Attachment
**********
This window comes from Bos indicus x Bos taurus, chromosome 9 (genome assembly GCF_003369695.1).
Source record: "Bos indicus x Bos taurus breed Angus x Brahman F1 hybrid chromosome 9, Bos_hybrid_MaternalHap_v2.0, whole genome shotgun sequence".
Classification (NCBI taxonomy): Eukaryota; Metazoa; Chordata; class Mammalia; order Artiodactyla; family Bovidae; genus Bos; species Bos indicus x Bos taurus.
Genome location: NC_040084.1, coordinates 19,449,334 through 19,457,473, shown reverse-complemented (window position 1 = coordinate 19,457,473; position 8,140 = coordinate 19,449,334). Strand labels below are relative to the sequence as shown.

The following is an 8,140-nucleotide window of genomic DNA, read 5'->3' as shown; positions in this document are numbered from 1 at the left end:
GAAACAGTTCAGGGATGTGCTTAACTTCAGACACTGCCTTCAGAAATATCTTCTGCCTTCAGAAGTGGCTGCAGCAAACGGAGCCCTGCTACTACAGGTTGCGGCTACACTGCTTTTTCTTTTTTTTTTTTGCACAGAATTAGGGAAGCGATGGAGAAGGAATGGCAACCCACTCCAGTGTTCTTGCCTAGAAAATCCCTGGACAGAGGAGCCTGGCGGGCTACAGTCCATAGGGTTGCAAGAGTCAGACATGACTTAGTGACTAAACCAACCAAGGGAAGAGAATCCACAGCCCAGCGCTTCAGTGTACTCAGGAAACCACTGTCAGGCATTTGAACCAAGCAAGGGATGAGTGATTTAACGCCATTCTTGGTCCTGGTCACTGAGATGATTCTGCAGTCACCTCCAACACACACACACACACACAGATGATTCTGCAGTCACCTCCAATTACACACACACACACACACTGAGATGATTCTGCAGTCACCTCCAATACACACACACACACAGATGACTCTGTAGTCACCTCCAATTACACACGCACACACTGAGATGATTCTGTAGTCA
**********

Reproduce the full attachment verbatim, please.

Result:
This window comes from Bos indicus x Bos taurus, chromosome 9 (genome assembly GCF_003369695.1).
Source record: "Bos indicus x Bos taurus breed Angus x Brahman F1 hybrid chromosome 9, Bos_hybrid_MaternalHap_v2.0, whole genome shotgun sequence".
Classification (NCBI taxonomy): Eukaryota; Metazoa; Chordata; class Mammalia; order Artiodactyla; family Bovidae; genus Bos; species Bos indicus x Bos taurus.
Genome location: NC_040084.1, coordinates 19,449,334 through 19,457,473, shown reverse-complemented (window position 1 = coordinate 19,457,473; position 8,140 = coordinate 19,449,334). Strand labels below are relative to the sequence as shown.

The following is an 8,140-nucleotide window of genomic DNA, read 5'->3' as shown; positions in this document are numbered from 1 at the left end:
GAAACAGTTCAGGGATGTGCTTAACTTCAGACACTGCCTTCAGAAATATCTTCTGCCTTCAGAAGTGGCTGCAGCAAACGGAGCCCTGCTACTACAGGTTGCGGCTACACTGCTTTTTCTTTTTTTTTTTTGCACAGAATTAGGGAAGCGATGGAGAAGGAATGGCAACCCACTCCAGTGTTCTTGCCTAGAAAATCCCTGGACAGAGGAGCCTGGCGGGCTACAGTCCATAGGGTTGCAAGAGTCAGACATGACTTAGTGACTAAACCAACCAAGGGAAGAGAATCCACAGCCCAGCGCTTCAGTGTACTCAGGAAACCACTGTCAGGCATTTGAACCAAGCAAGGGATGAGTGATTTAACGCCATTCTTGGTCCTGGTCACTGAGATGATTCTGCAGTCACCTCCAACACACACACACACACACAGATGATTCTGCAGTCACCTCCAATTACACACACACACACACACTGAGATGATTCTGCAGTCACCTCCAATACACACACACACACAGATGACTCTGTAGTCACCTCCAATTACACACGCACACACTGAGATGATTCTGTAGTCA